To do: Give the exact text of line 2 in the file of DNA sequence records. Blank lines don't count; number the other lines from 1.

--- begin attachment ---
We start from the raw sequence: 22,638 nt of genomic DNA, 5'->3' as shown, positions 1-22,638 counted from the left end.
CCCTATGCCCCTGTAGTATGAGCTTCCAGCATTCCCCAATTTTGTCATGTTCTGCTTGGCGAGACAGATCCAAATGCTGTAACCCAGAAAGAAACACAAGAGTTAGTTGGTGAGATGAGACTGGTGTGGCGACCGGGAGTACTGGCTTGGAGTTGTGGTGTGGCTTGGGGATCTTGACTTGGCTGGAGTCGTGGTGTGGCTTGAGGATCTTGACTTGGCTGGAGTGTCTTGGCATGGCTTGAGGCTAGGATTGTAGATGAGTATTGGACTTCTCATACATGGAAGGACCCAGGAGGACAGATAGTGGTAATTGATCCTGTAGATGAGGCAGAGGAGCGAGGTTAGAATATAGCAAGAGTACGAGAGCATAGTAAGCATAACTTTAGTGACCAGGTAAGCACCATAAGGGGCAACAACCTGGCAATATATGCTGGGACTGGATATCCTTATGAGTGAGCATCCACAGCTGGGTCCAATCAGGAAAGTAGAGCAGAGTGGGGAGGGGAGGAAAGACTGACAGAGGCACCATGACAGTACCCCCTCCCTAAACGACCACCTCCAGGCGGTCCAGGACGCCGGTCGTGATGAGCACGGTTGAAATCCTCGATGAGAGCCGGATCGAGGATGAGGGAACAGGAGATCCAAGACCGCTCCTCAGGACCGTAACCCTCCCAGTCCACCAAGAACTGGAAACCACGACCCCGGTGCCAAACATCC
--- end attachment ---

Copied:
CCCTATGCCCCTGTAGTATGAGCTTCCAGCATTCCCCAATTTTGTCATGTTCTGCTTGGCGAGACAGATCCAAATGCTGTAACCCAGAAAGAAACACAAGAGTTAGTTGGTGAGATGAGACTGGTGTGGCGACCGGGAGTACTGGCTTGGAGTTGTGGTGTGGCTTGGGGATCTTGACTTGGCTGGAGTCGTGGTGTGGCTTGAGGATCTTGACTTGGCTGGAGTGTCTTGGCATGGCTTGAGGCTAGGATTGTAGATGAGTATTGGACTTCTCATACATGGAAGGACCCAGGAGGACAGATAGTGGTAATTGATCCTGTAGATGAGGCAGAGGAGCGAGGTTAGAATATAGCAAGAGTACGAGAGCATAGTAAGCATAACTTTAGTGACCAGGTAAGCACCATAAGGGGCAACAACCTGGCAATATATGCTGGGACTGGATATCCTTATGAGTGAGCATCCACAGCTGGGTCCAATCAGGAAAGTAGAGCAGAGTGGGGAGGGGAGGAAAGACTGACAGAGGCACCATGACAGTACCCCCTCCCTAAACGACCACCTCCAGGCGGTCCAGGACGCCGGTCGTGATGAGCACGGTTGAAATCCTCGATGAGAGCCGGATCGAGGATGAGGGAACAGGAGATCCAAGACCGCTCCTCAGGACCGTAACCCTCCCAGTCCACCAAGAACTGGAAACCACGACCCCGGTGCCAAACATCC